Pärt's early works demonstrate a fascination with predetermined schemes and musical processes – a fascination noticed (and shared by) Steve Reich, among others. He habitually structures a pared-down set of musical elements to yield a specific overall effect – in his own words, tasking himself with finding "the appropriate system for the gesture". The tintinnabuli style maintained this discipline, while also translating it into the strikingly different soundworld of Pärt's Russian Orthodox faith. Basic to the "grammar" of tintinnabuli is a homorhythmic two-part texture in which a triad is combined with a diatonic scale. One voice (the so-called "M-voice") moves in diatonic steps to or from a focal pitch. The other (the "T-voice") is derived from the M-voice according to fixed procedures, and sounds against it using only notes from a given triad. The resulting interplay of diatonic consonance and dissonance, tethered to focal pitches and occasionally to drones, is a strong aural feature of all the tintinnabuli works. The innovation with which Pärt has managed to deploy this simple technique across a raft of different works in the last 35 years is arresting indeed.
The simplicity and "determinability" of Pärt's music pose knotty questions of creativity and authorship, and his reception history is interesting (if unpolished). As Maria Cizmic notes, Pärt supporters are usually mythmakers, "elid[ing] musical stasis and the influence of early music and religion to declare tintinnabuli to be 'timeless' in a universalising sense". They loosely ally tintinnabuli and its effects with the transcendent or otherworldly, and, in doing so, they often overlook the composer's own, conscious, organisational control. Meanwhile, Pärt's detractors notice the non-developmental nature of tintinnabuli, its immobility, and its dependence on older styles, and deny the "depth" of his music, and consequently its worth. For them, the simple fades too quickly into the trivial.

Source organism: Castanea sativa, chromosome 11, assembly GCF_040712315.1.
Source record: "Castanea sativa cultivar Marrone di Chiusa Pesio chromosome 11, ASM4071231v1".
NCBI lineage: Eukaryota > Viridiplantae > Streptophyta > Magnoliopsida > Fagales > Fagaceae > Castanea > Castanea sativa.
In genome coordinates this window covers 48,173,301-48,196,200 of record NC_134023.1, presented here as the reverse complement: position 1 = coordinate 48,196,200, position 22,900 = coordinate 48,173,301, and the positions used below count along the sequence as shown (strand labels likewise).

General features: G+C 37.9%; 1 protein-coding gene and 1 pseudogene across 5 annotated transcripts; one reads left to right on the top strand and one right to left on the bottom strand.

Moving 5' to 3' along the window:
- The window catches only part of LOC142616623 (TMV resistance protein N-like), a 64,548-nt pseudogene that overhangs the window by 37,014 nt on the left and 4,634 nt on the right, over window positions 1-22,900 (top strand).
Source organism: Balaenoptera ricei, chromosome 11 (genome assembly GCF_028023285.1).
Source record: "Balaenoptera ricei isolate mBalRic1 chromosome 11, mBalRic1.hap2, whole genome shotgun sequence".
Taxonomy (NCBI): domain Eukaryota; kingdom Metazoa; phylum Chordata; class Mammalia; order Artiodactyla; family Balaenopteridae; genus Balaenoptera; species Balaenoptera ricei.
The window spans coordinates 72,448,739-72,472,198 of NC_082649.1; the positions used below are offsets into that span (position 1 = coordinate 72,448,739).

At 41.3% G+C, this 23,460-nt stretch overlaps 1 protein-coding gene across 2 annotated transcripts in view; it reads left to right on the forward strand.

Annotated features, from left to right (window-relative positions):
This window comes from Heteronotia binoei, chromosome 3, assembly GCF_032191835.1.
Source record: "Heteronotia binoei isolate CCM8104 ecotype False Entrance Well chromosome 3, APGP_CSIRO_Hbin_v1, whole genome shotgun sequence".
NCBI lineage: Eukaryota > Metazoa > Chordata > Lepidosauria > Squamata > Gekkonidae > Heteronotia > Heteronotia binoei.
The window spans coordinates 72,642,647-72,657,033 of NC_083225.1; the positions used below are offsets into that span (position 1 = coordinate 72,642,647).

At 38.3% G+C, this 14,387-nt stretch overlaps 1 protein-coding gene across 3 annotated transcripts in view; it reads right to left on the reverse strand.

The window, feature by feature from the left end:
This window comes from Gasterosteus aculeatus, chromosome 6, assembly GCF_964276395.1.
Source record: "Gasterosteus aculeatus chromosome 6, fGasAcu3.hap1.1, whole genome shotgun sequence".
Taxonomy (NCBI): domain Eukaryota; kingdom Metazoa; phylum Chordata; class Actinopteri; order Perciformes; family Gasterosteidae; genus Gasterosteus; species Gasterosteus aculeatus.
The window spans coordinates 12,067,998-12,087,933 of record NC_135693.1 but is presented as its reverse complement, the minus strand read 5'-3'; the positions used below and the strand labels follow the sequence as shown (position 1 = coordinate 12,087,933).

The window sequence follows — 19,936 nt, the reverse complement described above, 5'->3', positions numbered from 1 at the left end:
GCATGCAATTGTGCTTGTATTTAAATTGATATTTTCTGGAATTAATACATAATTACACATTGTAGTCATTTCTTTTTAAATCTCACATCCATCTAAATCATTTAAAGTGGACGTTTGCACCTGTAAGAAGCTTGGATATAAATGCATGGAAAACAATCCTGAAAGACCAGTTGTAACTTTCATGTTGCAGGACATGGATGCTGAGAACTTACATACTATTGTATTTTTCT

Both species of criticism ultimately confuse cause and effect. Pärt's simplicity and predictability ultimately guarantee his music's stability and identity – they are hallmarks of engagement with his material, rather than the opposite. A 1977 note by Pärt's wife Nora observes that "transparency becomes one of the factors of the general aesthetic effect [of tintinnabuli]. The listener is as it were invited to become a co-composer". The doublethink required to rework this as "automatic", a revocation of compositional agency, betrays above all a disinclination to value the aesthetic programme itself: usually, the orientation of the soul towards the divine through the uncluttered contemplation of the Word.
The twilight of Pärt's career its little studied, but, since 2000, there are clear signs of departure from tintinnabuli in its purest style. Instrumental works, too, are on the rise again, and in 2008 the composer wrote his first symphony in four decades – a work that had much to do with his success at the Classic BRITs (despite being subtitled Los Angeles). I'd be hesitant to read a vein of secularism into Pärt's more recent activities – his religious conviction has informed his every note for so long – but his dedication of the win to Mikhail Khodorkovsky is a most unusual foray into terrestrial affairs for a man who normally keeps both eyes fixed firmly on his God. Whatever his next move, long may the British continue to celebrate this intriguing composer, whose music so paradoxically combines the simple and the complex, the modern and the ancient.
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Chris is a musicologist, chorister, arranger and occasional composer. He hails from Sydney but now lives in Oxford, where he is researching for a doctorate on the music of Arvo Pärt. Chris was brought up with classical music from his earliest years by his mother, Classic FM broadcaster Marian Arnold. These days their tastes have diverged somewhat. Chris has also worked in the law and plays a lot of Scrabble in his spare time. Here he will be posting ramblings and reviews about all kinds of music.